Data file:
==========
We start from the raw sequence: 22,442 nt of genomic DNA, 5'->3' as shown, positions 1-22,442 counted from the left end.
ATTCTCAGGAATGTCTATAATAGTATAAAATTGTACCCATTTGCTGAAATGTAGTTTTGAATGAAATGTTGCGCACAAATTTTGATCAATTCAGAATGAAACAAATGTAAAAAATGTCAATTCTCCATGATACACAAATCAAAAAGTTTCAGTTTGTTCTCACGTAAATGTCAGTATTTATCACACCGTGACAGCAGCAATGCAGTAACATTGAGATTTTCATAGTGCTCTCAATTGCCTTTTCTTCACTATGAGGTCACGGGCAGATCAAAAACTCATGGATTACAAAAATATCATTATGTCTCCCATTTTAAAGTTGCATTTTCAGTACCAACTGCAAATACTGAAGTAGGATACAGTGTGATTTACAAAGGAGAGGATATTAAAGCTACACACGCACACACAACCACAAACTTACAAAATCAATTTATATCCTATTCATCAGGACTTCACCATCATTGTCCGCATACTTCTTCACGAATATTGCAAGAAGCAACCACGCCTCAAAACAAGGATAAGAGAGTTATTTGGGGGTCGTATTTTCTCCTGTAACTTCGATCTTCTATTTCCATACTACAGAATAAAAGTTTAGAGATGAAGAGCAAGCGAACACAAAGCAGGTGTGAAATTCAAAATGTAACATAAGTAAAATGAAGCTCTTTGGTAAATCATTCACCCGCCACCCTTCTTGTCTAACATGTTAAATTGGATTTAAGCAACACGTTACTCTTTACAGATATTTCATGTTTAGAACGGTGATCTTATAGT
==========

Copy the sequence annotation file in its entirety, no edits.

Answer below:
We start from the raw sequence: 22,442 nt of genomic DNA, 5'->3' as shown, positions 1-22,442 counted from the left end.
ATTCTCAGGAATGTCTATAATAGTATAAAATTGTACCCATTTGCTGAAATGTAGTTTTGAATGAAATGTTGCGCACAAATTTTGATCAATTCAGAATGAAACAAATGTAAAAAATGTCAATTCTCCATGATACACAAATCAAAAAGTTTCAGTTTGTTCTCACGTAAATGTCAGTATTTATCACACCGTGACAGCAGCAATGCAGTAACATTGAGATTTTCATAGTGCTCTCAATTGCCTTTTCTTCACTATGAGGTCACGGGCAGATCAAAAACTCATGGATTACAAAAATATCATTATGTCTCCCATTTTAAAGTTGCATTTTCAGTACCAACTGCAAATACTGAAGTAGGATACAGTGTGATTTACAAAGGAGAGGATATTAAAGCTACACACGCACACACAACCACAAACTTACAAAATCAATTTATATCCTATTCATCAGGACTTCACCATCATTGTCCGCATACTTCTTCACGAATATTGCAAGAAGCAACCACGCCTCAAAACAAGGATAAGAGAGTTATTTGGGGGTCGTATTTTCTCCTGTAACTTCGATCTTCTATTTCCATACTACAGAATAAAAGTTTAGAGATGAAGAGCAAGCGAACACAAAGCAGGTGTGAAATTCAAAATGTAACATAAGTAAAATGAAGCTCTTTGGTAAATCATTCACCCGCCACCCTTCTTGTCTAACATGTTAAATTGGATTTAAGCAACACGTTACTCTTTACAGATATTTCATGTTTAGAACGGTGATCTTATAGT